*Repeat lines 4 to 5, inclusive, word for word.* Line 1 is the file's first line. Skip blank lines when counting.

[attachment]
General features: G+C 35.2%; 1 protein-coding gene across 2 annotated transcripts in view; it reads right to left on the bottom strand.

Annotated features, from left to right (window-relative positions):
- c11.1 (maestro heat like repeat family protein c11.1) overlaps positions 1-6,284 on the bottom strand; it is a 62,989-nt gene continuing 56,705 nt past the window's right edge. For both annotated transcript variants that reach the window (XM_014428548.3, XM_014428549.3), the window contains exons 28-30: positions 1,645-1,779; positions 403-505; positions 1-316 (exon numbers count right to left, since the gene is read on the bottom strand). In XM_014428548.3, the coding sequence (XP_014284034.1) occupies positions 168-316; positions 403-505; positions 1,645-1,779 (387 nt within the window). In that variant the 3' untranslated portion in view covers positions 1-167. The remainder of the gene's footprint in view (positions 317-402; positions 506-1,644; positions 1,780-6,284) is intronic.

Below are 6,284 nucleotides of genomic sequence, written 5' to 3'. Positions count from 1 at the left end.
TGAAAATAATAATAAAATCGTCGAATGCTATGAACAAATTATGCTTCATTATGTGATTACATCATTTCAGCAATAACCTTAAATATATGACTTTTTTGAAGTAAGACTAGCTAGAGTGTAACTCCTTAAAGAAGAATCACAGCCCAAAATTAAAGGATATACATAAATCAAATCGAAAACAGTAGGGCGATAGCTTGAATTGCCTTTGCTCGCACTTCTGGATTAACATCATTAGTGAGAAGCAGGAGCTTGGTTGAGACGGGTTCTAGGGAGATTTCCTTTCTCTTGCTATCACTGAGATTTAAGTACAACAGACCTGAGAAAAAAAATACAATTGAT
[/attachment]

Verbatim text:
Below are 6,284 nucleotides of genomic sequence, written 5' to 3'. Positions count from 1 at the left end.
TGAAAATAATAATAAAATCGTCGAATGCTATGAACAAATTATGCTTCATTATGTGATTACATCATTTCAGCAATAACCTTAAATATATGACTTTTTTGAAGTAAGACTAGCTAGAGTGTAACTCCTTAAAGAAGAATCACAGCCCAAAATTAAAGGATATACATAAATCAAATCGAAAACAGTAGGGCGATAGCTTGAATTGCCTTTGCTCGCACTTCTGGATTAACATCATTAGTGAGAAGCAGGAGCTTGGTTGAGACGGGTTCTAGGGAGATTTCCTTTCTCTTGCTATCACTGAGATTTAAGTACAACAGACCTGAGAAAAAAAATACAATTGAT